Provided that in a case where the benefit or perquisite, as the case may be, is wholly in kind or partly in cash and partly in kind but such part in cash is not sufficient to meet the liability of deduction of tax in respect of whole of such benefit or perquisite, the person responsible for providing such benefit or perquisite shall, before releasing the benefit or perquisite, ensure that tax has been paid in respect of the benefit or perquisite:

Provided further that the provisions of this section shall not apply in case of a resident where the value or aggregate of value of the benefit or perquisite provided or likely to be provided to such resident during the financial year does not exceed twenty thousand rupees

Provided also that the provisions of this section shall not apply to a person being an individual or a Hindu undivided family, whose total sales, gross receipts or turnover does not exceed one crore rupees in case of business or fifty lakh rupees in case of profession, during the financial year immediately preceding the financial year in which such benefit or perquisite, as the case may be, is provided by such person.

 

A detailed Analysis of Section 194R:

Section 194R in its present form would be a big compliance challenge for businesses as there are multiple types of perquisites & benefits which are extended to their dealers/ distributors/agents/ channel partners etc with the objective of incentivizing and motivating them for the growth of business. Some examples of common perquisites/ benefits are:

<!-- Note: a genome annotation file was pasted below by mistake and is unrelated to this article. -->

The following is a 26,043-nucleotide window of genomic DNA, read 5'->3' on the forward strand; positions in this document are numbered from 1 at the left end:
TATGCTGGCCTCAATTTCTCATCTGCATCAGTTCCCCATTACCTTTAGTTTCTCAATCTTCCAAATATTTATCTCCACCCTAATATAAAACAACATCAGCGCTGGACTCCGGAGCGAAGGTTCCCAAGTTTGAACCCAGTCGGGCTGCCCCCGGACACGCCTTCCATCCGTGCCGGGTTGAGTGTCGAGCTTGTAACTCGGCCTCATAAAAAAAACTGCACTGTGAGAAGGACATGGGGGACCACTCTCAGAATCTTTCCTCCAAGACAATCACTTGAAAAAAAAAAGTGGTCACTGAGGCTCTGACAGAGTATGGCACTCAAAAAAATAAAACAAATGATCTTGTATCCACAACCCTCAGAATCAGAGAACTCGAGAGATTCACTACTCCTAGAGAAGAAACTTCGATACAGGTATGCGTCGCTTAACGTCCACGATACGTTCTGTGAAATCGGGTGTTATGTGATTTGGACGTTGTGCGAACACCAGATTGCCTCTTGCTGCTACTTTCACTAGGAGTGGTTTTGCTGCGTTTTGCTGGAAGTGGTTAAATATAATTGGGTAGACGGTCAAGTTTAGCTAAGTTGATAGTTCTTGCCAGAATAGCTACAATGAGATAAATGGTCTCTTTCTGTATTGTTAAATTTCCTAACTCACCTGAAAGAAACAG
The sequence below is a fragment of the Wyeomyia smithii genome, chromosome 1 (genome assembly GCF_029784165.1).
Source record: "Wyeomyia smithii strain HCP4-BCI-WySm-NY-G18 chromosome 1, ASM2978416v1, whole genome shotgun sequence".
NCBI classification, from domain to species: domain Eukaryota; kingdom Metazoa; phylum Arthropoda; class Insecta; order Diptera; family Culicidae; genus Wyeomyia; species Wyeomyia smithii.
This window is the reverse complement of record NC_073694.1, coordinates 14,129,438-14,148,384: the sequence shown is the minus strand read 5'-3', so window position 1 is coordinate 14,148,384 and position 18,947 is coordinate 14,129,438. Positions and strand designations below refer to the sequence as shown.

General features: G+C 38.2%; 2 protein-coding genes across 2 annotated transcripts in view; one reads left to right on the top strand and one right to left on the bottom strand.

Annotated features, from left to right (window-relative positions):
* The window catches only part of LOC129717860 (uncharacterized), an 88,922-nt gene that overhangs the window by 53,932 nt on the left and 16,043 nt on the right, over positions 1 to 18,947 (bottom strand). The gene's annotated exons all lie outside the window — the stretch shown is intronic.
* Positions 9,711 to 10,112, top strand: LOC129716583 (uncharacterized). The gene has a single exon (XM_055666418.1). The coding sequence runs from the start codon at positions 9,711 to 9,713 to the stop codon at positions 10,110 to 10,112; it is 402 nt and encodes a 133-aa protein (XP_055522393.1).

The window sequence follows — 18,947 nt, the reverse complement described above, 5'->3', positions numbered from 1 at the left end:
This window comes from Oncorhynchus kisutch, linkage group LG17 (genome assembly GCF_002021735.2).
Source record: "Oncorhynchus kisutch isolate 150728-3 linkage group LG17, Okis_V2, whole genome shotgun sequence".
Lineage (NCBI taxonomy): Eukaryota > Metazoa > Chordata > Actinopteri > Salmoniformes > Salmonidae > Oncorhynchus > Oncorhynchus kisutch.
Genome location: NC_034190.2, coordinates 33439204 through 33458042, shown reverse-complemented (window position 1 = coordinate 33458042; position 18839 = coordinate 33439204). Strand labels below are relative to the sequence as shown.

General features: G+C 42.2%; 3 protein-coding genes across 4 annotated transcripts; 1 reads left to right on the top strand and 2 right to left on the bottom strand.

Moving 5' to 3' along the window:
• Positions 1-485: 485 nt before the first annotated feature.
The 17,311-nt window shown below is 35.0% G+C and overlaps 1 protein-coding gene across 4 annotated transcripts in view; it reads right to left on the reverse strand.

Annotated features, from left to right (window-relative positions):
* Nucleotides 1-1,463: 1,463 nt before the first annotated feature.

Travel packages Gift Cards/vouchers Products under incentive scheme – Gold Coins/ Vehicles/ phones etc Usage of business assets etc Considering the express language of Section 194R and specific linking of proposed section with clause (iv) of Section 28 in the memorandum, we can deduce following: 1. That transactions through issuance of credit notes would not be covered in the ambit of section 194R due to following reasons:

 

‘whether convertible into money or not‘ would mean that benefit, which is provided will be liable for TDS, irrespective of whether the benefit is capable of conversion into money form or not. First proviso to section 194R also provides for cases where benefit is wholly in kind, benefit is partly in kind and partly in cash and in no case talks about benefit wholly in money.

Hon’ble Supreme Court was of the view that for section 28(iv) of the Act to be applicable, income must arise from business or profession and the benefit, which is received, has to be in some other form rather than in the shape of money. [2018] 93 taxmann.com 32 (SC) It needs to be appreciated that transactions in money are in any case recorded in the books of accounts and suitable impact is given in ledger of other party.

However, what is intended to be covered are those transactions which though are resulting into benefit to another person, however, still remains unaccounted.